Lorries parked on the M20 in Kent as part of Operation Stack / PA

Eurotunnel and the UK freight industry have warned of knock-on effects

The British economy could be hit by a summer of travel chaos stemming from the Calais migrant crisis, warn Eurotunnel and the UK freight industry, as holidaymakers faced a weekend of gridlock on the South-east’s roads.

A brief suspension of Eurotunnel services on Friday night, after migrants got into the Eurotunnel from the French side, led to long delays for passengers travelling from Folkestone on Saturday. Parts of the M20 motorway were shut for a further day, to allow lorries waiting to cross the channel to queue.

Operation Stack has been in effect for 13 days out of the past 20 as a result of disruption at Calais caused by the migrant crisis, industrial action by ferry workers and protests by French farmers.

Travellers diverted on to the A20 faced long queues, and ferry services from Dover were also hit by delays of up to two hours.

John Keefe, Eurotunnel’s spokesman, said that disruption from migrants “making attempts to get on to trucks, to climb over fences, to get close to the trains” had become a nightly occurrence, leading to shutdowns. He described the situation as a “humanitarian crisis” and urged governments on both sides of the Channel to commit to “serious action” to stop the flow of migrants into the port.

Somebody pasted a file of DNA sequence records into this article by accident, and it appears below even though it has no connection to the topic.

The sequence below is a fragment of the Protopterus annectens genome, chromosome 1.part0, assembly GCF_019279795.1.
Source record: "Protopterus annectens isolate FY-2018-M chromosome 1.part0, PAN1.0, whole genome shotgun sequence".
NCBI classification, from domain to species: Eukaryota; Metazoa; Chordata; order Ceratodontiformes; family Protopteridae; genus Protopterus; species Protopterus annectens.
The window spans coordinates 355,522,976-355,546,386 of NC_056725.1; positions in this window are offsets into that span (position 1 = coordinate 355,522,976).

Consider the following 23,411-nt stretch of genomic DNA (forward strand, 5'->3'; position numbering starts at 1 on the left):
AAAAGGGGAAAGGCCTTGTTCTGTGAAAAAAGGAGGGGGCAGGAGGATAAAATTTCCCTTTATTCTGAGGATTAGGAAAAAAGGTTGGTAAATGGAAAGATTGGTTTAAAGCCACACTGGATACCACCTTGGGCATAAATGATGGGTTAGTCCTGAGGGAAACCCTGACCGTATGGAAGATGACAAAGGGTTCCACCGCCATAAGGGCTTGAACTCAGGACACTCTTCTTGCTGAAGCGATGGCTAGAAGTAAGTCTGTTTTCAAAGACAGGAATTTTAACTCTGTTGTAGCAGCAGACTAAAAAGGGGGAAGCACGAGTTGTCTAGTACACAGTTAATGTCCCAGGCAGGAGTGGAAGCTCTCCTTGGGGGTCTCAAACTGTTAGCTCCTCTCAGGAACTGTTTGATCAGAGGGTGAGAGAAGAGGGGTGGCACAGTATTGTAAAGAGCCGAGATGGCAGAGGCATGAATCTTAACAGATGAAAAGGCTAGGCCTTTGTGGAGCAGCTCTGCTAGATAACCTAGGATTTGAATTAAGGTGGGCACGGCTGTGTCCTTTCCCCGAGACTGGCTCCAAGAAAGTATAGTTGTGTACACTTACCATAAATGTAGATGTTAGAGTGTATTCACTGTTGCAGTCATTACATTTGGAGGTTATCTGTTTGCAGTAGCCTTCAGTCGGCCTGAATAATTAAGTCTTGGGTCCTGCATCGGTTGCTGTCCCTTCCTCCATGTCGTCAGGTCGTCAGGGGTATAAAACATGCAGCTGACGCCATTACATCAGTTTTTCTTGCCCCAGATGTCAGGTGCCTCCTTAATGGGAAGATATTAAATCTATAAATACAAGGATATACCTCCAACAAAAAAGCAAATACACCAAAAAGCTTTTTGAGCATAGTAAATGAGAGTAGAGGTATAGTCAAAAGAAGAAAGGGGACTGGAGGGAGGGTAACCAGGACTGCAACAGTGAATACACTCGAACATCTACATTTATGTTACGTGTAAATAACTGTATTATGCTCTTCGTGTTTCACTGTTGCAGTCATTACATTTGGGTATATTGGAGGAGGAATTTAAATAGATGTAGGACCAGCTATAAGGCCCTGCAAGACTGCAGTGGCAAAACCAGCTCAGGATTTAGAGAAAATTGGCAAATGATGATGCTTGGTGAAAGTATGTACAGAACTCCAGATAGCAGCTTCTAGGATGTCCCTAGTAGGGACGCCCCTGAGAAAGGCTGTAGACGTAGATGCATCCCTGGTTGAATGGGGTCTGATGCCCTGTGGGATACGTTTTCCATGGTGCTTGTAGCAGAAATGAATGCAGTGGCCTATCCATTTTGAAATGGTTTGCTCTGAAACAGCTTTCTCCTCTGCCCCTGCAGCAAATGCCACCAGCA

“Otherwise the impact will be on the UK and French economies,” he said. “The value of trade across the straits is somewhere in the region of £200bn a year and it’s being affected every single night. It’s the goods going into our supermarkets. It’s our exports. The governments have to take the responsibility for that and deliver some solutions, which so far they haven’t achieved.” Mr Keefe added that Eurotunnel had been issuing leaflets in nine different languages in migrant camps in Calais, where 5,000 people are now thought to be staying, warning of the dangers of entering the tunnel.

“Everyone talks about ‘the migrants’ in a broad generalisation, but these are individuals with stories and lives, in many cases tragic histories that have brought them to this point,” he said. “They’re living in dreadful conditions around Calais, and they just want one thing, which is to get to the UK.”